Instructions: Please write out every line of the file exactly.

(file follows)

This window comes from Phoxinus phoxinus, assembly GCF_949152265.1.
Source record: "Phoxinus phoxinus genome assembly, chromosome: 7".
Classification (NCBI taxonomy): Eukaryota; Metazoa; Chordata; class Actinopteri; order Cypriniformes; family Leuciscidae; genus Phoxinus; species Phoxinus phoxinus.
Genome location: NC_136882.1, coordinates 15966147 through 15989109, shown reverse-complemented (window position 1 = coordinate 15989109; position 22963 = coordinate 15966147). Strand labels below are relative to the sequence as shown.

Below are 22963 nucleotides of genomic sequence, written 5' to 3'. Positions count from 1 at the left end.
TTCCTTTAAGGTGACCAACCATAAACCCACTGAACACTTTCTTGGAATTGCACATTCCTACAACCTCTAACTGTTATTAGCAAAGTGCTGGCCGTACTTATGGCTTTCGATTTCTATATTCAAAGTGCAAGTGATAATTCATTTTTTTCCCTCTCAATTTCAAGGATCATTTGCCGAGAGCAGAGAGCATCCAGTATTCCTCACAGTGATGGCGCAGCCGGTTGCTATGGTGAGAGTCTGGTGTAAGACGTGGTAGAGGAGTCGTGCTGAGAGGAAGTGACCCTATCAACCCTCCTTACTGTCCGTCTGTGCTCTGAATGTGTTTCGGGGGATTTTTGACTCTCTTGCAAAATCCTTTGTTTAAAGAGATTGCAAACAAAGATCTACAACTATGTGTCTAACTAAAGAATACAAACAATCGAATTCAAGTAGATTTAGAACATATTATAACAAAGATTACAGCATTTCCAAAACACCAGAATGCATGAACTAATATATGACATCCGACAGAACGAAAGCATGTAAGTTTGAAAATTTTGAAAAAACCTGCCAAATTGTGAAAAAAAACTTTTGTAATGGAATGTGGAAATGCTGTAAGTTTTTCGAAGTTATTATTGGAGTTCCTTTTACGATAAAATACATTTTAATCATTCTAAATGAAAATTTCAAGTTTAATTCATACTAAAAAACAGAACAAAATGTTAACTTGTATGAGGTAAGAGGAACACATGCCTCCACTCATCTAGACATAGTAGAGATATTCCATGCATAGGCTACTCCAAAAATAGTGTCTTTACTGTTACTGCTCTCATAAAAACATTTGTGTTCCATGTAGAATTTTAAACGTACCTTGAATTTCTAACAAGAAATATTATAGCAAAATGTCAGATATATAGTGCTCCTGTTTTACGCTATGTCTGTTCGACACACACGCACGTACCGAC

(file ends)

This window comes from Phoxinus phoxinus, assembly GCF_949152265.1.
Source record: "Phoxinus phoxinus genome assembly, chromosome: 7".
Classification (NCBI taxonomy): Eukaryota; Metazoa; Chordata; class Actinopteri; order Cypriniformes; family Leuciscidae; genus Phoxinus; species Phoxinus phoxinus.
Genome location: NC_136882.1, coordinates 15966147 through 15989109, shown reverse-complemented (window position 1 = coordinate 15989109; position 22963 = coordinate 15966147). Strand labels below are relative to the sequence as shown.

Below are 22963 nucleotides of genomic sequence, written 5' to 3'. Positions count from 1 at the left end.
TTCCTTTAAGGTGACCAACCATAAACCCACTGAACACTTTCTTGGAATTGCACATTCCTACAACCTCTAACTGTTATTAGCAAAGTGCTGGCCGTACTTATGGCTTTCGATTTCTATATTCAAAGTGCAAGTGATAATTCATTTTTTTCCCTCTCAATTTCAAGGATCATTTGCCGAGAGCAGAGAGCATCCAGTATTCCTCACAGTGATGGCGCAGCCGGTTGCTATGGTGAGAGTCTGGTGTAAGACGTGGTAGAGGAGTCGTGCTGAGAGGAAGTGACCCTATCAACCCTCCTTACTGTCCGTCTGTGCTCTGAATGTGTTTCGGGGGATTTTTGACTCTCTTGCAAAATCCTTTGTTTAAAGAGATTGCAAACAAAGATCTACAACTATGTGTCTAACTAAAGAATACAAACAATCGAATTCAAGTAGATTTAGAACATATTATAACAAAGATTACAGCATTTCCAAAACACCAGAATGCATGAACTAATATATGACATCCGACAGAACGAAAGCATGTAAGTTTGAAAATTTTGAAAAAACCTGCCAAATTGTGAAAAAAAACTTTTGTAATGGAATGTGGAAATGCTGTAAGTTTTTCGAAGTTATTATTGGAGTTCCTTTTACGATAAAATACATTTTAATCATTCTAAATGAAAATTTCAAGTTTAATTCATACTAAAAAACAGAACAAAATGTTAACTTGTATGAGGTAAGAGGAACACATGCCTCCACTCATCTAGACATAGTAGAGATATTCCATGCATAGGCTACTCCAAAAATAGTGTCTTTACTGTTACTGCTCTCATAAAAACATTTGTGTTCCATGTAGAATTTTAAACGTACCTTGAATTTCTAACAAGAAATATTATAGCAAAATGTCAGATATATAGTGCTCCTGTTTTACGCTATGTCTGTTCGACACACACGCACGTACCGAC